Co-operative Comradeships Versus Same-Sex Partnerships: Historicizing Collaboration Among Homosexual Couples in the Sciences
In this chapter I consider a range of methodological challenges that complicate historical analysis of same-sex partnerships in science and then adopt Joan Scott's concept of "imbrications" of subjective experiences with political discourses to analyze the sexual-science discourse of Edward Carpenter's homosocial, country ménage near Sheffield, Britain at the turn of the twentieth century. Based on my analysis, I suggest Carpenter's case necessitates an expansion of the category "collaborative couples" beyond a focus on cohabitating, married partners, and I introduce the contemporary term, "co-operative comradeship" as a more historically salient means by which to describe Carpenter's collaborative industry.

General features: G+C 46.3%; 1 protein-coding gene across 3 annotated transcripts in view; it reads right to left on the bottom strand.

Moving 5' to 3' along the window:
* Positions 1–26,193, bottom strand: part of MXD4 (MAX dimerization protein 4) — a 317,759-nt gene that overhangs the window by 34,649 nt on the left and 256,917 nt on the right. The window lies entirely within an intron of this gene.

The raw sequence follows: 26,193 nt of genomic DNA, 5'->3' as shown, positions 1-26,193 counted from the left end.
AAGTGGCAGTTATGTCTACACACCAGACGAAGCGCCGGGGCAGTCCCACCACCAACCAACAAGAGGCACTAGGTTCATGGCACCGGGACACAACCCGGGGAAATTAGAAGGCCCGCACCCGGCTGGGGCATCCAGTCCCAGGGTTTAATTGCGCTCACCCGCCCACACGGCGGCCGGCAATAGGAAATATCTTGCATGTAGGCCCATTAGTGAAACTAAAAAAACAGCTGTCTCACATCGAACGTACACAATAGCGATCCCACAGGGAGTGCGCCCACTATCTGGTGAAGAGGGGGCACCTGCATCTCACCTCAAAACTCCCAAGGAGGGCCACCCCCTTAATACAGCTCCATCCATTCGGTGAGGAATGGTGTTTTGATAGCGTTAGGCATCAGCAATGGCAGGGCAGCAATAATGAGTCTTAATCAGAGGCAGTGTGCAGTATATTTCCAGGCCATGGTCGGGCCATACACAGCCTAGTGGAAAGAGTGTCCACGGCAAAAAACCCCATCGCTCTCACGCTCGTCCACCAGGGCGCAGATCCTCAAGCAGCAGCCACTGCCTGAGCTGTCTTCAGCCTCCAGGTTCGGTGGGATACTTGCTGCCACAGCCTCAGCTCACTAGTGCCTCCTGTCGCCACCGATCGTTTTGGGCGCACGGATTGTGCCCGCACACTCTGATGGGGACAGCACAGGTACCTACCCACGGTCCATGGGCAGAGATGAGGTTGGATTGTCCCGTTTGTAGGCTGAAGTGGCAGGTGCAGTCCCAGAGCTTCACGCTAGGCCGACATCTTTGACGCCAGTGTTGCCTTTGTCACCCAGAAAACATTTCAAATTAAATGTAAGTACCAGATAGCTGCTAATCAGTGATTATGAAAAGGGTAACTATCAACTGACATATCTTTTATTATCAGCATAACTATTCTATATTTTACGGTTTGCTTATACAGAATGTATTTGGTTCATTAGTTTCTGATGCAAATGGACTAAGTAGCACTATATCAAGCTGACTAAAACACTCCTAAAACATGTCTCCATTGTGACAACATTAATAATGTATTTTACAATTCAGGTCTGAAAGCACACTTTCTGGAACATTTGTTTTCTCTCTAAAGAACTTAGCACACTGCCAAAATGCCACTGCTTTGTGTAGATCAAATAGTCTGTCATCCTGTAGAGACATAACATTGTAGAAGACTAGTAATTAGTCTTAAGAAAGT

Donald L. Opitz. "Co-operative Comradeships Versus Same-Sex Partnerships: Historicizing Collaboration Among Homosexual Couples in the Sciences" For Better or For Worse? Collaborative Couples in the Sciences. Ed. Annette Lykknes, Donald L. Opitz, Brigitte Van Tiggelen. Basel: Birkhäuser, 2012. 245-269.